Homework & study skills

At a Glance: How to Make a Portable Homework Station

By Amanda Morin

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Whether you live in a big house or a small apartment, a portable homework space can be a great way to help your child stay focused when it’s time to settle down and do his work.

193Found this helpful
At a Glance: How to Make a Portable Homework Station

It’s hard to do your homework if you’re always hunting for a pencil or can’t find a place to concentrate. These strategies can help your child cut through homework clutter and be more productive.

Make a supply caddy.
Organize school supplies in compartments that are easy to see and access. A shower caddy can work nicely for this. It’s easy to tote from room to room. You can also glue a plastic cup into a caddy section if there are drainage holes that pencils could fall through.

Another option, if you’re in the mood for a fun craft project, is to make your own supply caddy out of two
cereal boxes. You can find good tutorials online.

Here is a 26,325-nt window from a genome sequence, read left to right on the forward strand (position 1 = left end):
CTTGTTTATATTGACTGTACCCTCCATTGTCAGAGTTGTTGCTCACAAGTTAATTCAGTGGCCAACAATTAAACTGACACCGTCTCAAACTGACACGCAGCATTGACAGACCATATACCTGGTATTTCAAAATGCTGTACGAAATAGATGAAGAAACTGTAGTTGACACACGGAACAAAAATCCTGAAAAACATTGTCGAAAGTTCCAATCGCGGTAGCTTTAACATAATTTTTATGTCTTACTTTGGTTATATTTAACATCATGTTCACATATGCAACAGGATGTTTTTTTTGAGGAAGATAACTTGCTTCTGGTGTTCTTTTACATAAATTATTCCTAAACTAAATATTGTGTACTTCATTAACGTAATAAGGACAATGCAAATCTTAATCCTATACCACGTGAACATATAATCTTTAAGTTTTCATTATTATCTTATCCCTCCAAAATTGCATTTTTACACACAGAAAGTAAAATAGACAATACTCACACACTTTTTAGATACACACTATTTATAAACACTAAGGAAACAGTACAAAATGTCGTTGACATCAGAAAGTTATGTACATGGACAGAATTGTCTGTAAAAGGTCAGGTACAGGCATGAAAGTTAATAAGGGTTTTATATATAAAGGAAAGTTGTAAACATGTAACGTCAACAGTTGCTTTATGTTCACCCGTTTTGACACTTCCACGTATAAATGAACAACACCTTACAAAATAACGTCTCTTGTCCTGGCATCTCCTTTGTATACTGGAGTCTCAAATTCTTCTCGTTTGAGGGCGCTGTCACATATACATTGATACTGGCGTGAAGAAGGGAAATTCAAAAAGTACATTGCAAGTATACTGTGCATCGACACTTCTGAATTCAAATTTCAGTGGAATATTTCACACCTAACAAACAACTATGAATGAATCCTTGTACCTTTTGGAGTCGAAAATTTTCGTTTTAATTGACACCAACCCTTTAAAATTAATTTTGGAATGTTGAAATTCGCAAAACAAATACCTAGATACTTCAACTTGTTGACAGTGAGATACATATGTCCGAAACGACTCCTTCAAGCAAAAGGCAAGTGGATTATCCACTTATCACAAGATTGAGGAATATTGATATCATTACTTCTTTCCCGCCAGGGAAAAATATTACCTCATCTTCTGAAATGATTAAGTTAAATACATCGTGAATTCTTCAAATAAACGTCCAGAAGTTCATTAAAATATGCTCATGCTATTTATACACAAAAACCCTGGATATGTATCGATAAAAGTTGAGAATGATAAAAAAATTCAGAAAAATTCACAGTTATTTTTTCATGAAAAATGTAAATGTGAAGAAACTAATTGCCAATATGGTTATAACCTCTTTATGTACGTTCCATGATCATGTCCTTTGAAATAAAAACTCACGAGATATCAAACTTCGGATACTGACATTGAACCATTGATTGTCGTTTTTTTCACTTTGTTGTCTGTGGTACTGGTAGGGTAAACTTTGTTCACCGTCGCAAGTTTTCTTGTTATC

Screen out distractions.

Use a tri-fold screen to help your child stay on task. For many kids with learning and attention issues, turning off the TV isn’t enough. Sitting in front of a window can be very distracting. The same is true for sitting within view of toys or other objects.

A tri-fold screen is easy to set up and put away. You can buy one at an oce-supply store or make one out of a cardboard box. Cut out three sides of the box. Let your child choose which color duct tape to cover the edges with to give the screen a more polished look.

Let your child choose where to study.

Does your child work best sitting at the kitchen table or hunkered down on the floor in his room? Maybe he doesn’t have one preferred spot but needs to move around to different locations. Letting him choose where he does his homework could make him less resistant to actually doing it!
Graphic of At a Glance: Creating a Portable Homework Space
Graphic of At a Glance: Creating a Portable Homework Space

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About the Author

Portrait of Amanda Morin

Amanda Morin is a parent advocate, a former teacher and the author of The Everything Parent’s Guide to Special Education.

Reviewed by

Portrait of Jenn Osen Foss

Jenn Osen-Foss, M.A.T., is an instructional coach, supporting teachers in using differentiated instruction, interventions and co-planning.

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